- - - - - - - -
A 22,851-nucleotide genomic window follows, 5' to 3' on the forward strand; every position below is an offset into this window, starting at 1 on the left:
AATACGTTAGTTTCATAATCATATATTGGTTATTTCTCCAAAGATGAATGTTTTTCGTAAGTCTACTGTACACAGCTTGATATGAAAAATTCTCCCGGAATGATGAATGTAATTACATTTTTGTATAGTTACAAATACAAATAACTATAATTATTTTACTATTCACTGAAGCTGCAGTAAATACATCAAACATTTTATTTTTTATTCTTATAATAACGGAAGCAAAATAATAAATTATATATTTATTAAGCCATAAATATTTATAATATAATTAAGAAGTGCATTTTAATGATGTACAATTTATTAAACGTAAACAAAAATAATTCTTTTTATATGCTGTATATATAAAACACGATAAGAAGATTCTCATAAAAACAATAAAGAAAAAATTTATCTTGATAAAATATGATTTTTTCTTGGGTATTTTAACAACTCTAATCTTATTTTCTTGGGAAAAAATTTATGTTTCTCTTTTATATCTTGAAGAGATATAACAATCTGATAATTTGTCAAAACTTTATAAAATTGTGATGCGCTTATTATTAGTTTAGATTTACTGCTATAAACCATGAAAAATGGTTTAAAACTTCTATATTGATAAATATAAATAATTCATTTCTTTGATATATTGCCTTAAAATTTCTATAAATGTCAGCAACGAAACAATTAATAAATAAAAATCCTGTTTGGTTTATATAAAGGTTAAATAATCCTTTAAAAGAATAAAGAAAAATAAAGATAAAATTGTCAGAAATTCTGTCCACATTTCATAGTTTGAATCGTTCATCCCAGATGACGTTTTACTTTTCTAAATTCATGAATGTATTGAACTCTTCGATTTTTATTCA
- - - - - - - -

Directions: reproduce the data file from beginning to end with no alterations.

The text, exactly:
A 22,851-nucleotide genomic window follows, 5' to 3' on the forward strand; every position below is an offset into this window, starting at 1 on the left:
AATACGTTAGTTTCATAATCATATATTGGTTATTTCTCCAAAGATGAATGTTTTTCGTAAGTCTACTGTACACAGCTTGATATGAAAAATTCTCCCGGAATGATGAATGTAATTACATTTTTGTATAGTTACAAATACAAATAACTATAATTATTTTACTATTCACTGAAGCTGCAGTAAATACATCAAACATTTTATTTTTTATTCTTATAATAACGGAAGCAAAATAATAAATTATATATTTATTAAGCCATAAATATTTATAATATAATTAAGAAGTGCATTTTAATGATGTACAATTTATTAAACGTAAACAAAAATAATTCTTTTTATATGCTGTATATATAAAACACGATAAGAAGATTCTCATAAAAACAATAAAGAAAAAATTTATCTTGATAAAATATGATTTTTTCTTGGGTATTTTAACAACTCTAATCTTATTTTCTTGGGAAAAAATTTATGTTTCTCTTTTATATCTTGAAGAGATATAACAATCTGATAATTTGTCAAAACTTTATAAAATTGTGATGCGCTTATTATTAGTTTAGATTTACTGCTATAAACCATGAAAAATGGTTTAAAACTTCTATATTGATAAATATAAATAATTCATTTCTTTGATATATTGCCTTAAAATTTCTATAAATGTCAGCAACGAAACAATTAATAAATAAAAATCCTGTTTGGTTTATATAAAGGTTAAATAATCCTTTAAAAGAATAAAGAAAAATAAAGATAAAATTGTCAGAAATTCTGTCCACATTTCATAGTTTGAATCGTTCATCCCAGATGACGTTTTACTTTTCTAAATTCATGAATGTATTGAACTCTTCGATTTTTATTCA